LOS ANGELES, Calif. – Sunbathers flocking to Southern California beaches are used to feeding the meter or paying a parking attendant. Not so along the less developed north coast where it’s customary to ditch cars on the shoulder of Highway 1 to surf, swim or picnic.
That sandy line that long defined the state’s disparate beach culture may soon fade.
In search of new revenue, the state parks system is eyeing parking fees for parts of the Northern California shoreline where none existed or considering hiking rates to visit popular beaches south of Los Angeles during peak periods.
The need to raise money is facing resistance from state coastal regulators concerned about eroding beach access and from environmentalists, who say it’s akin to monetizing the coast. And with beach season just weeks away, the issue is heating up.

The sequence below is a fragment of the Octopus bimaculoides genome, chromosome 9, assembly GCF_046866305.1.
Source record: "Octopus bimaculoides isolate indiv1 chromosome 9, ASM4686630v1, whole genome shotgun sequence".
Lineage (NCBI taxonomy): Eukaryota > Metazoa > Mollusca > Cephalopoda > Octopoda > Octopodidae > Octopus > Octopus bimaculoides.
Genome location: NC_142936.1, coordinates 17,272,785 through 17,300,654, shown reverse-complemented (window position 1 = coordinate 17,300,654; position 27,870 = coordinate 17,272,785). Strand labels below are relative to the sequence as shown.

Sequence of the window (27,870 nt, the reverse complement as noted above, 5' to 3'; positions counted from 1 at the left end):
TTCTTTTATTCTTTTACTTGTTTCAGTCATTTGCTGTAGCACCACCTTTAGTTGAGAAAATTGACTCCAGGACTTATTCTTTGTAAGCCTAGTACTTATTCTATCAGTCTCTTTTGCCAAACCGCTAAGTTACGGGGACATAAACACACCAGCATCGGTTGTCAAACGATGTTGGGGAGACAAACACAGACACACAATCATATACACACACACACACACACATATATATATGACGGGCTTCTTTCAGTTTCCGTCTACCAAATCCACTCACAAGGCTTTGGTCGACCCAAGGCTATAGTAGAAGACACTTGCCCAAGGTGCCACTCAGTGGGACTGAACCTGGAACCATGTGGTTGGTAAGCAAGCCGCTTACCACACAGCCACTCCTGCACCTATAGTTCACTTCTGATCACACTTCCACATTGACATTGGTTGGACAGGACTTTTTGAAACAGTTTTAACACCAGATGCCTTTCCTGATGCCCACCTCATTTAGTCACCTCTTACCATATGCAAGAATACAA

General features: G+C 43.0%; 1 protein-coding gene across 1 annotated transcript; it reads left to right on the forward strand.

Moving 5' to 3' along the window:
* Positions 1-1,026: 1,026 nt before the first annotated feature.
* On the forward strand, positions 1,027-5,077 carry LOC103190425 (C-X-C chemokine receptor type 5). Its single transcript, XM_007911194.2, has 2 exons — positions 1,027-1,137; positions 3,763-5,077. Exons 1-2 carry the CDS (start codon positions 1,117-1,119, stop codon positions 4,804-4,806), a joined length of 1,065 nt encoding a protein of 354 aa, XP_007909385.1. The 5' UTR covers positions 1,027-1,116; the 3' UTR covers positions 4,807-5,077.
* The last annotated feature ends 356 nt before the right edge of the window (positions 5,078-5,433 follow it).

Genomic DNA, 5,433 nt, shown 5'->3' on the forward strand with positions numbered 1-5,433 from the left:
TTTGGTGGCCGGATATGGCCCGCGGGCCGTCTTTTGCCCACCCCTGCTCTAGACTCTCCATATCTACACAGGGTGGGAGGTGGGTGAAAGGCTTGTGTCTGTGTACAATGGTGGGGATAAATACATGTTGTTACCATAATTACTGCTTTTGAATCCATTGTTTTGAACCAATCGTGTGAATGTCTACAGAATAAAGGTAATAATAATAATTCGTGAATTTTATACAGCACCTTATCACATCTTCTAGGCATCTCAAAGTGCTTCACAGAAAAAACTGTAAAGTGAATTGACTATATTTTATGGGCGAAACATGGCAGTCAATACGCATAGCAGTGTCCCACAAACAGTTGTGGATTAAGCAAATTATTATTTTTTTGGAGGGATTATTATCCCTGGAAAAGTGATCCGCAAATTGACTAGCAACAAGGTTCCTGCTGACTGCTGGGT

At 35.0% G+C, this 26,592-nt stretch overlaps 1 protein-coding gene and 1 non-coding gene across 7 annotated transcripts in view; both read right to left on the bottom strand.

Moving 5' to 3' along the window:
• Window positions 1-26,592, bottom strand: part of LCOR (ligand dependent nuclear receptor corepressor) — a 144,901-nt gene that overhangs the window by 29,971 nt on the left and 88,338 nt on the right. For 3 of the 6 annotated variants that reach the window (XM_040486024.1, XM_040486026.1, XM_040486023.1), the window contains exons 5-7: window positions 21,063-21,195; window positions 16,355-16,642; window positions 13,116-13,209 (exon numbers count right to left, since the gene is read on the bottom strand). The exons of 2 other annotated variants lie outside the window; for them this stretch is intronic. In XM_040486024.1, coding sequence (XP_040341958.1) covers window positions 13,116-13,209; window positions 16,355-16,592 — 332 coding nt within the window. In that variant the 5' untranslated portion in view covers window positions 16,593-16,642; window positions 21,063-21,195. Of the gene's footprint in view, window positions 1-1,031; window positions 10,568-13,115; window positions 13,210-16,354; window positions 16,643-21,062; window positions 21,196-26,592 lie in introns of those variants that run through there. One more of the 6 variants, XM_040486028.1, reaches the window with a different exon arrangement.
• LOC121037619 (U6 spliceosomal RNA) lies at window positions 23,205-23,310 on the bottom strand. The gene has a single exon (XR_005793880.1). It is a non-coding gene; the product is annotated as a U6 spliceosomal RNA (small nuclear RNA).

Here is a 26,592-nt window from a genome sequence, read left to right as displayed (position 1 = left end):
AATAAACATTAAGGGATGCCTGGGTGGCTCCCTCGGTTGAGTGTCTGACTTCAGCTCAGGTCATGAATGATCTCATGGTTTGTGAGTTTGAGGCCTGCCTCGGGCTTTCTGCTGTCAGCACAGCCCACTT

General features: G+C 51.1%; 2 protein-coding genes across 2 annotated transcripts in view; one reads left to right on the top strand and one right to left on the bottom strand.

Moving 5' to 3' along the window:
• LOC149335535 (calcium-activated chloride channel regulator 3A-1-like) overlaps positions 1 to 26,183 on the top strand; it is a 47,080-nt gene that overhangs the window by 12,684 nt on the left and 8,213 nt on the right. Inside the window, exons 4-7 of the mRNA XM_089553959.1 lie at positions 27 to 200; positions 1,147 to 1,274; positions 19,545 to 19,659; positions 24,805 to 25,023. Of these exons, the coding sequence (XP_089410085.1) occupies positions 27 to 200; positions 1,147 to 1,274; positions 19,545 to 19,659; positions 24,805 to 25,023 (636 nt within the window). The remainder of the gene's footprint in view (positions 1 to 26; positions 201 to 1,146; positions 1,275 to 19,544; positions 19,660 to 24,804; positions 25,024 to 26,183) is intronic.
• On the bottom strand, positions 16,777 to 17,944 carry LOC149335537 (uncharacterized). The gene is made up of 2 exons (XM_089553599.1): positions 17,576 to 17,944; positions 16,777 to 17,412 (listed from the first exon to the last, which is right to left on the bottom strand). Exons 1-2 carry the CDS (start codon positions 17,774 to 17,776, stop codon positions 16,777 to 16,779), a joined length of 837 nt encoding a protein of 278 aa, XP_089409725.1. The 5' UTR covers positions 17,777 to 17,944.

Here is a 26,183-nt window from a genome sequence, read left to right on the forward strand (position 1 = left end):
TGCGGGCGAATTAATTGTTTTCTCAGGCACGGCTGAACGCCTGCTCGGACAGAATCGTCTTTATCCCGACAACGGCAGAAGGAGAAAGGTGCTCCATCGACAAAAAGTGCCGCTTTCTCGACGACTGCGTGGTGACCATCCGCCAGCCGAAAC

Out of California’s 1,100 miles of beach, a third is controlled by the state Department of Parks and Recreation. Officials say they’re under legislative orders to seek new sources of revenue and that a revamp of the parking payment structure is necessary to keep beaches open and to fund deferred maintenance.
During a legislative hearing in February, state parks director Anthony Jackson said Southern California beaches are operating in the black and are partly subsidizing less profitable state beaches.
The agency is taking a hard look at “adjusting fees where appropriate and necessary and in places where fees may not have been historically collected,” said the ex-Marine who was hired to turn around the department after a financial mismanagement scandal.
Some local officials, state lawmakers and coastal commissioners have questioned whether the money would be used for its intended purpose.
Earlier this year, a proposal to charge more during certain holidays at several Orange County and San Diego County beaches was yanked from the California Coastal Commission’s agenda as the two sides worked behind-the-scenes to hammer out a deal.
Even before state parks sought to squeeze more out of revenue-generating beaches, it looked northward where excursions to the Pacific traditionally have been free. Save for a few lots that charge, the rugged Sonoma coast north of San Francisco has long been a spot where visitors pull over on the highway to dip in the ocean.